Unions call off Stansted strike

Travellers have been spared extra disruption at two of Britain’s busiest airports over the Bank Holiday weekend after unions called off planned strikes.

Travellers have been spared extra disruption at two of Britain’s busiest airports over the Bank Holiday weekend after unions called off planned strikes.

Baggage handlers and check-in staff had been poised to take industrial action in a row over pay with Swissport, the ground-handling agent for airlines at Stansted Airport in Essex.

But after three days of talks between Swissport and the TGWU and GMB unions, both sides agreed last night on an improved salary deal.

Planned strikes on the Gatwick Express airport train service over the Bank Holiday weekend were also suspended yesterday.

The GMB, which had predicted flights would be “severely disrupted” by the walkouts at Stansted, said Swissport’s improved offer represented a pay increase of up to 11% over two years.

The GMB and TGWU both said they had suspended strikes pending a ballot of their members over the proposed settlement.

Gary Pearce, GMB regional organiser, said: “We welcome this offer from the company, which we are recommending to our members, and we are suspending the action over the Bank Holiday.”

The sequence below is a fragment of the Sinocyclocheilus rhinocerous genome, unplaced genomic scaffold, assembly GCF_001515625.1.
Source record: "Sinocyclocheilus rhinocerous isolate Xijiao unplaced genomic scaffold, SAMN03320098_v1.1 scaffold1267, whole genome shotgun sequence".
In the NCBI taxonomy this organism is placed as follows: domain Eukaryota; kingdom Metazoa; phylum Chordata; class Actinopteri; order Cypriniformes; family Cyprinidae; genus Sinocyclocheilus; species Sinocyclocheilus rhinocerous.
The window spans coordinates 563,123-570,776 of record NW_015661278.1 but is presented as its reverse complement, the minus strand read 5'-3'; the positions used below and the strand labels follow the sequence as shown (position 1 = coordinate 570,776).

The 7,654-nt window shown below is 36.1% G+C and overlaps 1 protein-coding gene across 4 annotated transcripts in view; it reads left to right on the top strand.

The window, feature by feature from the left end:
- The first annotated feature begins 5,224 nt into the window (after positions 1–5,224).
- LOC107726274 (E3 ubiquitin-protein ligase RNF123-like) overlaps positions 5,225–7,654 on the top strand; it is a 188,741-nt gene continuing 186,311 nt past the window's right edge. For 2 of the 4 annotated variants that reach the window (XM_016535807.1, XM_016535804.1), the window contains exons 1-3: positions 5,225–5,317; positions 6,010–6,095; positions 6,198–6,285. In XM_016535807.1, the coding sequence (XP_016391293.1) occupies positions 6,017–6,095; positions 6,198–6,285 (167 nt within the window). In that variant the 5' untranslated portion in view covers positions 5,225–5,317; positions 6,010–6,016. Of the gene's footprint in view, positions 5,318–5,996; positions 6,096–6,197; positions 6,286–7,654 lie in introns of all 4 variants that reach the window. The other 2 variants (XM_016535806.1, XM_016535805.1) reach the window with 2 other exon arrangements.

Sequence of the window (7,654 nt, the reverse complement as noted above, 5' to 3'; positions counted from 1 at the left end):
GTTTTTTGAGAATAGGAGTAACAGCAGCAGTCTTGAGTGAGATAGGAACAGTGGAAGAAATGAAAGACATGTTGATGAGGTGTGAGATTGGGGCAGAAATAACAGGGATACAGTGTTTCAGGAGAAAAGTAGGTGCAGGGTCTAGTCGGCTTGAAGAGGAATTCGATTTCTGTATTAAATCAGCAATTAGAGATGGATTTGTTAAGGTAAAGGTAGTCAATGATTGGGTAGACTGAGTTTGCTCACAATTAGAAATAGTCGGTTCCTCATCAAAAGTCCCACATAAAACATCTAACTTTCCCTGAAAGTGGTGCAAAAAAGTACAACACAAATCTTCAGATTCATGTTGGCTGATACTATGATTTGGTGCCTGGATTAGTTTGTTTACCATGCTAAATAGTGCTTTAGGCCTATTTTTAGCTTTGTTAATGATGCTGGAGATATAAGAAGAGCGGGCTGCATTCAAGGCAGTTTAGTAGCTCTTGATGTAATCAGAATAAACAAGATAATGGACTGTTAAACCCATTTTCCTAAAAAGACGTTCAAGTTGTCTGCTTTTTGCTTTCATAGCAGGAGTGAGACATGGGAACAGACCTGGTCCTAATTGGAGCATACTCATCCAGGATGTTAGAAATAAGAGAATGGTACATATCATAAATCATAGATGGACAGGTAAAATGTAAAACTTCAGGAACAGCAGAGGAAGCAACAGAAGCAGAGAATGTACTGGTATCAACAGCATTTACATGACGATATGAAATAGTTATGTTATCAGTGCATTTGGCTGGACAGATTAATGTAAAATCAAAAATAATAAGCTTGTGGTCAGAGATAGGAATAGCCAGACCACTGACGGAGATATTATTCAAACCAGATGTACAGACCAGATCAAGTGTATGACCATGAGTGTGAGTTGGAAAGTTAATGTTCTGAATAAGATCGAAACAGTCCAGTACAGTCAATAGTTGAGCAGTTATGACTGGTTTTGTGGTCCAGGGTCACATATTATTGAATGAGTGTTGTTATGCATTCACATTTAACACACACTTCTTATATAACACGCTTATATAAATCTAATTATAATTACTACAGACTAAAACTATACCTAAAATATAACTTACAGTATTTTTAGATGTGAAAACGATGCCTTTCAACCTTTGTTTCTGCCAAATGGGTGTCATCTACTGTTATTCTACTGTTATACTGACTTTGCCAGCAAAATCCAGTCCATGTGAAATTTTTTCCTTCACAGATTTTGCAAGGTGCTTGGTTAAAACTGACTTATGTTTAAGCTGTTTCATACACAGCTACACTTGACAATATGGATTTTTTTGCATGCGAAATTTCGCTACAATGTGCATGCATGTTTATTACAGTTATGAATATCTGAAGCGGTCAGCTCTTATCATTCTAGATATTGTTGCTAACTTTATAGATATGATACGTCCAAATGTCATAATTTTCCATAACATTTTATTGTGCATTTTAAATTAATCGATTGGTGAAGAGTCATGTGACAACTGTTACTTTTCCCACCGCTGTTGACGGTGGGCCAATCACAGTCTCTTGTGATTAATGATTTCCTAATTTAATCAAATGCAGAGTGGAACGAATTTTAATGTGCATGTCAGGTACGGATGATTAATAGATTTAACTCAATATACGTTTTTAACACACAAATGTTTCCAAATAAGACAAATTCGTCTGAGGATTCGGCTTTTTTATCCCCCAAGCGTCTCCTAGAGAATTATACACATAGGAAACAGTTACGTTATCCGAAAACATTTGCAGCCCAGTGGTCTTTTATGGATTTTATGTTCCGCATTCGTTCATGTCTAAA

Maureen Byrne, TGWU regional industrial organiser, said Swissport’s new offer was a “substantial improvement”.

The talks followed an official strike ballot of 500 GMB members employed by Swissport who rejected a pay offer and voted by three to one for industrial action.

The strike at Stansted had been scheduled to begin at 5am on Saturday and continue until 8am the following day, and again from 5am on Bank Holiday Monday until 8am on Tuesday.

The workers provide ground-handling services, including check-in and baggage handling for about 80% of the passengers who use London Stansted Airport, the union said.

Swissport holds the ground-handling contracts for Ryanair and easyJet and a number of the holiday charter airlines who use Stansted.

Meanwhile, Gatwick Express management said the planned strikes by train drivers on August 25 and 29 and September 8 had been suspended while a new pay offer was considered.

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